Since we were already making a dim sum item, Julie suggested we try the turnip cake again. I was hesitant, but the Woks of Life did have another recipe, and they hadn’t disappointed yet. From our cupboard, I grabbed the bag of leftover rice flour to see if we had enough.

Julie looked at the bag and asked me, “This says glutinous rice flour. Is that the same as rice flour?”

No, no it is not.

Glutinous rice flour makes delicious mochi, which is soft and goopy. Turnip cake is supposed to set into firm, sliceable, friable pieces. So we got non glutinous rice flour from 99 Ranch, too.

That’s basically the story. We spent a few hours that morning making the recipes, and they worked.

Shrimp dumplings. The folds are a little tricky.

It wasn’t perfect. The skin on the shrimp dumplings wasn’t as stretchy as I would have liked. However, I will try again: other recipes online had very different ratios of wheat starch to tapioca starch, so maybe the consistency will change, too.

The turnip cake also worked. We liked adding more sausage and dried shrimp than what stingy restaurants put in. The recipes made enough for another meal the following morning.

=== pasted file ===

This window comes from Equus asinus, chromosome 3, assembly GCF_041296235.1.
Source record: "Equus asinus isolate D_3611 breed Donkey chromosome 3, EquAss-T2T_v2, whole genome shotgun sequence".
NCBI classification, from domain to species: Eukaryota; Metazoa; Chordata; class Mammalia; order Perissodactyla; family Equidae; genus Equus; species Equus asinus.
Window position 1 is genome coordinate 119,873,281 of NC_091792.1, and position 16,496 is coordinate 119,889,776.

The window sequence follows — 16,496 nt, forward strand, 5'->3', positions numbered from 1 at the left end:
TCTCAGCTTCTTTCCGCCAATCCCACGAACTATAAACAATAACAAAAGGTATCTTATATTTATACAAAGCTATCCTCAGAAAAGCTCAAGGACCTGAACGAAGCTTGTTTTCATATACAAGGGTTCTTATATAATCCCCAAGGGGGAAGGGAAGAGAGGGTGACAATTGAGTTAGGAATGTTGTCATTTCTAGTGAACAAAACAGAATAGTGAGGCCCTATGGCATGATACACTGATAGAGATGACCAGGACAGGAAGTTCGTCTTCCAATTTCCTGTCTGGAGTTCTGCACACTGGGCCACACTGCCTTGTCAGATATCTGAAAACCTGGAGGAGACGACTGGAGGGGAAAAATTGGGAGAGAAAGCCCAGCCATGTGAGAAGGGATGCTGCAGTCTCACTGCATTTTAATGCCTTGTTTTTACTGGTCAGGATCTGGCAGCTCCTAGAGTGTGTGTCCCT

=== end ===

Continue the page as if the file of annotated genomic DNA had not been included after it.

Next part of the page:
So is it worth making dim sum from scratch? It depends, not only person-to-person but also what I want out of my dim sum.

Part of joy of dim sum is the cultural experience. The whole experience includes old Chinese ladies yelling at me while pushing carts. But even when I just pick it up from a counter and speak English to the staff, I do feel the tug of my Chinese heritage being in that environment. Also, dim sum is the tapas experience: the joy is getting lots of small bites of a variety of things. And for the time it takes to make them, it’s pretty cheap.

And it doesn’t make much sense by economics or even by taste. Especially including my time, it’s far more expensive than buying food. And with dim sum, the best I can aspire to is as good as restaurants. I actually don’t want to make a better shrimp dumpling: just like the perfect Oreo is just an Oreo, I want a restaurant quality shrimp dumpling.

But making dim sum is about doing it. It’s about starting with a counter full of raw ingredients and seeing something created by the end. I think the previous turnip cake failure is what made this experience such a triumph and gives me appreciation for restaurants cranking out these dishes so efficiently and consistently.

So yeah, making dim sum is hard and takes a lot of work. I think that’s why it was worth doing.

One reply on “Making Dim Sum from Scratch”

I would love to be on your email list. my kids (adults now) grew up in Seattle eating authentic Chinese cuisine in Seattle and Vancouver. we are in Florida now where we gave up entirely on Chinese for years. finally found a place in Tampa called Yummy House where the dim sum is not bad.